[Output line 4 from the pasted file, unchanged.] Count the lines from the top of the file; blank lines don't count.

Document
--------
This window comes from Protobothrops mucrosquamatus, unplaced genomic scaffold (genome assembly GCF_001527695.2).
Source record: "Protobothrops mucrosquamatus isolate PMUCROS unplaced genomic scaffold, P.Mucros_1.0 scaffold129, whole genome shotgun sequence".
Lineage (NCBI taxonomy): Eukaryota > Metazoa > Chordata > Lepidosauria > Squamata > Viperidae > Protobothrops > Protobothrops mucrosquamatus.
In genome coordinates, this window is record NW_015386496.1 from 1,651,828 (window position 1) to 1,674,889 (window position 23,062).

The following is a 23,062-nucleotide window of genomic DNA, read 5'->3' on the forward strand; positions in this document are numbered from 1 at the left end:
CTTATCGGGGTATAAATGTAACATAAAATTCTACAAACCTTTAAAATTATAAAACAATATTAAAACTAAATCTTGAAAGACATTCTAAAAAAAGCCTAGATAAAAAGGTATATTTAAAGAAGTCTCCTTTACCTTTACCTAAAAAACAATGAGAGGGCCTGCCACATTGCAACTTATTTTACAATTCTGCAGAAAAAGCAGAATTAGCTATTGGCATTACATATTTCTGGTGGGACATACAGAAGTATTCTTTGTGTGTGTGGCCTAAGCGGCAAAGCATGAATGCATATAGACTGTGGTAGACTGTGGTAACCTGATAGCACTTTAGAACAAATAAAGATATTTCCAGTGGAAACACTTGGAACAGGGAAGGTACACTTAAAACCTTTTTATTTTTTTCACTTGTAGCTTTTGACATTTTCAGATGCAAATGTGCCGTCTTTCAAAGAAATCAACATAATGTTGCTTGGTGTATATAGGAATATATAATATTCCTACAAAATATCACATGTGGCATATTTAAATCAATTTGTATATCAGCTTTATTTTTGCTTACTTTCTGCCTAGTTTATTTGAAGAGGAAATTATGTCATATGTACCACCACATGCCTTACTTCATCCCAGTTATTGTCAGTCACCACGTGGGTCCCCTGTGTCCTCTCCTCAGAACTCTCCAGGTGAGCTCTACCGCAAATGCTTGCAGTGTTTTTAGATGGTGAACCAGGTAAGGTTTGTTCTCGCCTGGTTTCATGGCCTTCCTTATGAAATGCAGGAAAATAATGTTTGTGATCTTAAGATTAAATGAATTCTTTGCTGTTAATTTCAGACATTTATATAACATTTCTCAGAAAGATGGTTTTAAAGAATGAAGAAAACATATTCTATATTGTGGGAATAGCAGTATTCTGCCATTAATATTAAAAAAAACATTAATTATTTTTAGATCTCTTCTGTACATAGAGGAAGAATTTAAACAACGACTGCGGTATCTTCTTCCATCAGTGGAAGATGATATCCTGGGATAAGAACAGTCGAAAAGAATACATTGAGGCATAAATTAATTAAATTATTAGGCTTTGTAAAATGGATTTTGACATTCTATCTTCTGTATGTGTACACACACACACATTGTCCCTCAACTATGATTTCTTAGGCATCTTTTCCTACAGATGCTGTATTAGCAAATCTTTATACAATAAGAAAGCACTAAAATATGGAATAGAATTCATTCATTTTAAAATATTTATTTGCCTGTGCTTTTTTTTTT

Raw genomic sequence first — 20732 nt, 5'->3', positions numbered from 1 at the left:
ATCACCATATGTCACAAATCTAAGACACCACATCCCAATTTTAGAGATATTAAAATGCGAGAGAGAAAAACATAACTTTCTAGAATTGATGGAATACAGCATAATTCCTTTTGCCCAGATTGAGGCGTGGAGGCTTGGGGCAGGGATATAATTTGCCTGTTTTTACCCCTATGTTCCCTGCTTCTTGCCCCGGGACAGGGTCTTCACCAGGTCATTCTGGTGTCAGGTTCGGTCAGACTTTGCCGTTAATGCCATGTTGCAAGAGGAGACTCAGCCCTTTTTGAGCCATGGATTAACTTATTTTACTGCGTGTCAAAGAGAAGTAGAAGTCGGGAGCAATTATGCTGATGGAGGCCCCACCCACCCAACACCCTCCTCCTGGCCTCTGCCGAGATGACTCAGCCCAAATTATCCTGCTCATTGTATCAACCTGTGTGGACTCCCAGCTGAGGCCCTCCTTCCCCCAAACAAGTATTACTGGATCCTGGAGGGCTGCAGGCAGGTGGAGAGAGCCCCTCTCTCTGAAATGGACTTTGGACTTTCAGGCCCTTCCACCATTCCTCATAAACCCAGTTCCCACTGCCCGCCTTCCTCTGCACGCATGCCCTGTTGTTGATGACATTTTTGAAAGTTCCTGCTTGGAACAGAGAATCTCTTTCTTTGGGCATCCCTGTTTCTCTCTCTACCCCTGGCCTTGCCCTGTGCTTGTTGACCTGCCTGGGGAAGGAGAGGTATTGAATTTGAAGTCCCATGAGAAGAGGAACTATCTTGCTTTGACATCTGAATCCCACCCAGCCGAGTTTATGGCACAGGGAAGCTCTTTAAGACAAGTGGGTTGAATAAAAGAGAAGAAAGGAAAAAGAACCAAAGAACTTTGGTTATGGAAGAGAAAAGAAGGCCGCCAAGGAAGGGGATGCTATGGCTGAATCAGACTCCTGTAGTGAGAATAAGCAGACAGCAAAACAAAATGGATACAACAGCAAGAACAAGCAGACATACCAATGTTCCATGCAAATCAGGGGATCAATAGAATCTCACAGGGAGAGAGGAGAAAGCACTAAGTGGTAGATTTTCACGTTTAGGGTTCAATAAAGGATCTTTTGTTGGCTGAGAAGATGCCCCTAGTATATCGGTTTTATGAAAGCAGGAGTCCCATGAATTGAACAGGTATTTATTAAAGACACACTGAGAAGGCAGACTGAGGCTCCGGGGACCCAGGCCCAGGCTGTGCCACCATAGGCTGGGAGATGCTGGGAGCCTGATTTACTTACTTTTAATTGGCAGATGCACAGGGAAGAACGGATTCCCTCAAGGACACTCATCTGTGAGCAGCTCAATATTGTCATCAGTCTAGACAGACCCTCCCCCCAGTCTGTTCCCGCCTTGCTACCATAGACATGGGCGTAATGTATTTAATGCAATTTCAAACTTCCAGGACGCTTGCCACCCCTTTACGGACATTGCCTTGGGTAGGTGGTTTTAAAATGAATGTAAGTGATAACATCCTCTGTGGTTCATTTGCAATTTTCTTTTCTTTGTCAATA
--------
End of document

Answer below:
In genome coordinates, this window is record NW_015386496.1 from 1,651,828 (window position 1) to 1,674,889 (window position 23,062).